Aussies: Down but not out this Australia Day

It’s been a devastating start to the New Year for many families and businesses in Australia, and our hearts and thoughts are with them.

As the devastating floods continue to wreak havoc even today, we see feelings of fear, shock, sadness, heartbreak and also pride and admiration shared by Aussies as Queensland, Victoria and New South Wales deal with some of the most devastating floods to hit Australia.

Australia Day Australian MadeAnd despite Mother Nature throwing everything she has at us, the Aussie spirit of mateship has endured. In country towns and major cities, complete strangers have come together as volunteers to clean up the streets, houses and businesses and help kick start the rebuilding process.

And with Australia Day this week it’s an opportunity to not only reflect on Australia as a nation, but recognise each person who in their own way has worked hard and contributed vital assistance, be it if they were affected themselves or they have helped following the floods.

From the emergency services and the tens of thousands of volunteers who arrived with gumboots, gloves and brooms, to the neighbours who helped each other and the strangers who provided (and continue to provide) understanding, a shoulder to cry on, an ear to listen, muscle to help clean up, a meal or a dry bed – you give hope to the communities affected.   You all know who you are and you are all Australia’s heroes.

A wonderful example is Baked Relief, http://bakedrelief.org/ #bakedrelief. An initiative from Danielle Crismani (@digellabakes) who has moved an army of volunteers to bake and deliver food for thousands of residents, workers and volunteers in flood affected areas of Queensland. Love, dedication, commitment, Aussie spirit and even social media demonstrated its power in helping move this army.  What an inspiration!  And this is only one of many examples of how communities are helping each other any way they can.

Tributes have been flowing in from around the country, and the world, for the strength of the Aussie spirit when times are tough. But I’d also like to pay tribute to the small business owners in the affected areas who symbolize everything that is great about Aussies, and who will be the key to the community’s rebuilding long after the attention of the world has moved elsewhere.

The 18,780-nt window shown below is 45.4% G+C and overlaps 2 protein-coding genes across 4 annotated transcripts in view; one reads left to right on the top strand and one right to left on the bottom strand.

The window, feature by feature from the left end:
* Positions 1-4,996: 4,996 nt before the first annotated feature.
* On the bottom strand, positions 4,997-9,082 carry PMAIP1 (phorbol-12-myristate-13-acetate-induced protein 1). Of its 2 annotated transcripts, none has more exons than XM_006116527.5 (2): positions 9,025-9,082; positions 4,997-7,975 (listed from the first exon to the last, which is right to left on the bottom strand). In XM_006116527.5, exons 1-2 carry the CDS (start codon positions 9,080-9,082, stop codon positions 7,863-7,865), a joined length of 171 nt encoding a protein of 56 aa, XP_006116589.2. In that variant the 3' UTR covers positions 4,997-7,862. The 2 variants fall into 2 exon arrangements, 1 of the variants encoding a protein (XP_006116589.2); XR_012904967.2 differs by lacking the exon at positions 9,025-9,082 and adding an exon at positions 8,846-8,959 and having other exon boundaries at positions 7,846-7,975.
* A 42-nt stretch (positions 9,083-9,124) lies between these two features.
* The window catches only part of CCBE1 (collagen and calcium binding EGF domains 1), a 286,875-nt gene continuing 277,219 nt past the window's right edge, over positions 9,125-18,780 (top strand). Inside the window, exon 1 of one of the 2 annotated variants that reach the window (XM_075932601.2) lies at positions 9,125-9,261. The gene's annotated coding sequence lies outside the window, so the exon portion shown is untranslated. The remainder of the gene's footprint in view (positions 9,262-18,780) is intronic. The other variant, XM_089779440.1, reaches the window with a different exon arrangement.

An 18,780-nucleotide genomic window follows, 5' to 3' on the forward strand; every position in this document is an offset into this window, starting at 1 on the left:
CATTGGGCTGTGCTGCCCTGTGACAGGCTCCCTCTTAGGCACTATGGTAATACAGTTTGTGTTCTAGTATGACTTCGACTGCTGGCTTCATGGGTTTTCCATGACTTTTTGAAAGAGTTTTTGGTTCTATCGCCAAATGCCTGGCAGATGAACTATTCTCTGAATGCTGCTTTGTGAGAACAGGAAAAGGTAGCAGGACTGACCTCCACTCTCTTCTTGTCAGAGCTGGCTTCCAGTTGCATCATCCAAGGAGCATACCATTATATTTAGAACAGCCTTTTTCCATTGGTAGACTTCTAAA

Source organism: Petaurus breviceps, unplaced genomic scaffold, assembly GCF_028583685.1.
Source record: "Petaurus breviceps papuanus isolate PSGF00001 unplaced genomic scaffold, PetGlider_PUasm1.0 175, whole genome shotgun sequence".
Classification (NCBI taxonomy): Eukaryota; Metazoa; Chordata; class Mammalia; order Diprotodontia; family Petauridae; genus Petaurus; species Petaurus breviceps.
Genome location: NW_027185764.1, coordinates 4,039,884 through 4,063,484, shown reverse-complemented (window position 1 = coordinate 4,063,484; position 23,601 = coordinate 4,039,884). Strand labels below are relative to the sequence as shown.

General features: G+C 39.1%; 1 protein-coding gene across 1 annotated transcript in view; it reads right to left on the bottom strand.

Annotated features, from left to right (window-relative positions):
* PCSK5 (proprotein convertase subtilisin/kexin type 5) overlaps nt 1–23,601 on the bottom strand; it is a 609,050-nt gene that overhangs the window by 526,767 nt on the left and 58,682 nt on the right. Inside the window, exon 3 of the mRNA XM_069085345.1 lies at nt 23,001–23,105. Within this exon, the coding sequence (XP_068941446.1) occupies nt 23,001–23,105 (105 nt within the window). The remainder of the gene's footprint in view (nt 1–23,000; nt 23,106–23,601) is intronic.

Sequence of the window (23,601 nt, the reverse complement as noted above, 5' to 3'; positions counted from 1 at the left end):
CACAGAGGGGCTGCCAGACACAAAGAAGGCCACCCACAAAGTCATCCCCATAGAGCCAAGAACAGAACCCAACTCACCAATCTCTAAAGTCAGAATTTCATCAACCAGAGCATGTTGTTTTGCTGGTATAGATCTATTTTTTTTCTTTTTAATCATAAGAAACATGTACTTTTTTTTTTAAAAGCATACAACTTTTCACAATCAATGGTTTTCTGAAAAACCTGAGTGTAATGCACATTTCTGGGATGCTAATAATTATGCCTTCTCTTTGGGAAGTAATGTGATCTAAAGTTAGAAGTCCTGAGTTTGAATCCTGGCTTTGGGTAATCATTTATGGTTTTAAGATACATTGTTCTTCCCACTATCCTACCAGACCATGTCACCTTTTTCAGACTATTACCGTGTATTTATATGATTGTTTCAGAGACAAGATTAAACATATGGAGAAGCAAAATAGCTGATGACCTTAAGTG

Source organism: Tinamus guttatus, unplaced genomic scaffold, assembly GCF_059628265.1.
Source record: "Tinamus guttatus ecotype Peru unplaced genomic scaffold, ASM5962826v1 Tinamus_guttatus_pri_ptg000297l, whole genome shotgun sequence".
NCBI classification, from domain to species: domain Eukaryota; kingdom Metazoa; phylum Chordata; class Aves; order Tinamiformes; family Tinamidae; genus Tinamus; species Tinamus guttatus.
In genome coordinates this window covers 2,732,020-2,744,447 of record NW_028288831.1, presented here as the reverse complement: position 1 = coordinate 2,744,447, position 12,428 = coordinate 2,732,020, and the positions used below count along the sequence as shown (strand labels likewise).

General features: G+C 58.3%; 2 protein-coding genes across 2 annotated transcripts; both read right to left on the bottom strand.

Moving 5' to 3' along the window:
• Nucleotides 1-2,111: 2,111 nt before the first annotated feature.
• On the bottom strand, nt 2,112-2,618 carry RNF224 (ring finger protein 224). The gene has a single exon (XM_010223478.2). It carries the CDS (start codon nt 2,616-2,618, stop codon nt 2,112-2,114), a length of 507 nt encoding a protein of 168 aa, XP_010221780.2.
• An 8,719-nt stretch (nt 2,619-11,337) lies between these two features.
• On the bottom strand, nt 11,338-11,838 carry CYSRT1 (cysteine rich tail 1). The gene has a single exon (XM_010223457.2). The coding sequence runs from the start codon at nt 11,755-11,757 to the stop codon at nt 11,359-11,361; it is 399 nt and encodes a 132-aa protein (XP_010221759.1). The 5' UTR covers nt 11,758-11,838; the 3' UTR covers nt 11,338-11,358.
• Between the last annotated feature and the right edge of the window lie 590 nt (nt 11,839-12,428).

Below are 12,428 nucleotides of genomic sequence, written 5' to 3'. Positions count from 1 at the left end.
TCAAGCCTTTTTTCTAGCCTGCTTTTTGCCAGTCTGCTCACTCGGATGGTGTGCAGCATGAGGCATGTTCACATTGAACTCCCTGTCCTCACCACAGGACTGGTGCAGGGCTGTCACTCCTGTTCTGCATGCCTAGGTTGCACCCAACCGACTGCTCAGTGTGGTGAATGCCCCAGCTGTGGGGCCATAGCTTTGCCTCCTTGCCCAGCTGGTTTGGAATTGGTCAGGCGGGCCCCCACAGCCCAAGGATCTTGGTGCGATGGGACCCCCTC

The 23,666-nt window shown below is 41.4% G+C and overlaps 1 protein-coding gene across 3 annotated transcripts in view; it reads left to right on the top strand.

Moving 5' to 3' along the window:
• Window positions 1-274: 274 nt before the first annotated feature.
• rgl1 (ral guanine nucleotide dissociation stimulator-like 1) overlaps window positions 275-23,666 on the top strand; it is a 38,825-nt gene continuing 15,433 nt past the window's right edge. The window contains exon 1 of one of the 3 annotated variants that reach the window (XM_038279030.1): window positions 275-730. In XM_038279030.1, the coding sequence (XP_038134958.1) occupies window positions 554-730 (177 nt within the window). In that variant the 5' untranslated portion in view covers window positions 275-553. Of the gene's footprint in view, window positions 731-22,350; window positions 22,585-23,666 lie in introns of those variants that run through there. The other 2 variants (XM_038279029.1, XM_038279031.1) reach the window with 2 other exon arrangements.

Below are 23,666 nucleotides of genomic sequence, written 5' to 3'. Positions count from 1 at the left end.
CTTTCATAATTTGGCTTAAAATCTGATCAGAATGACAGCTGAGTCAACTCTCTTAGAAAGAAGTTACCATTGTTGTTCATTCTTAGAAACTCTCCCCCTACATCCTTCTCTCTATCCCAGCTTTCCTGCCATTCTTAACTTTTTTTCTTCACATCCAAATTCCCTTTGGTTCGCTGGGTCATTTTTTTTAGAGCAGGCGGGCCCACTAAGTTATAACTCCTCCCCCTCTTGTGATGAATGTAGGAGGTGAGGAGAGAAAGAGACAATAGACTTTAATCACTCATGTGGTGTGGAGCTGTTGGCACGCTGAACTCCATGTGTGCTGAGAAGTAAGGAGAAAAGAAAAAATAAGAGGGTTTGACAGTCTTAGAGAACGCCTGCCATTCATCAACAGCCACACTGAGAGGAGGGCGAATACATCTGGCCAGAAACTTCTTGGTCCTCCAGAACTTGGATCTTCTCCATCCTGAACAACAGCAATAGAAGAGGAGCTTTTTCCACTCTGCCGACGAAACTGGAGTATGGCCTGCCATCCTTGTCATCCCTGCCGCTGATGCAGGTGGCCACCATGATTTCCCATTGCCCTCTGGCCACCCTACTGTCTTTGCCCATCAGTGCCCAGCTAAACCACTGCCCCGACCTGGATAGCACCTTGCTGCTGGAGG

While it’s been a tough few years for many businesses in Queensland, New South Wales and Victoria, they have persevered and right now business owners and their employees are showing the rest of Australia and the world just how resilient they are.

They’re coping with restricted or no access to homes, businesses and services, total devastation, heartbreak and sadness, the mess of the massive clean-up, and constant concern about the safety of family.  Yet despite all of this adversity, they’re working hard to get their businesses back to normal.

So, I’d like to suggest a small way to support those small business owners that have been impacted by the floods. You might also like to share some words of inspiration, which will be helpful for the rebuilding ahead.

In addition to donating, there’s a small act that can support businesses and help make a long-term difference to the community. While it’s certainly not immediately business as usual right now for every business in Queensland, New South Wales and Victoria, over the coming months you could find a business based in the flood affection regions, maybe online, locally, or on your next trip interstate, and purchase something from them.

It may seem small but it’s a place to start.

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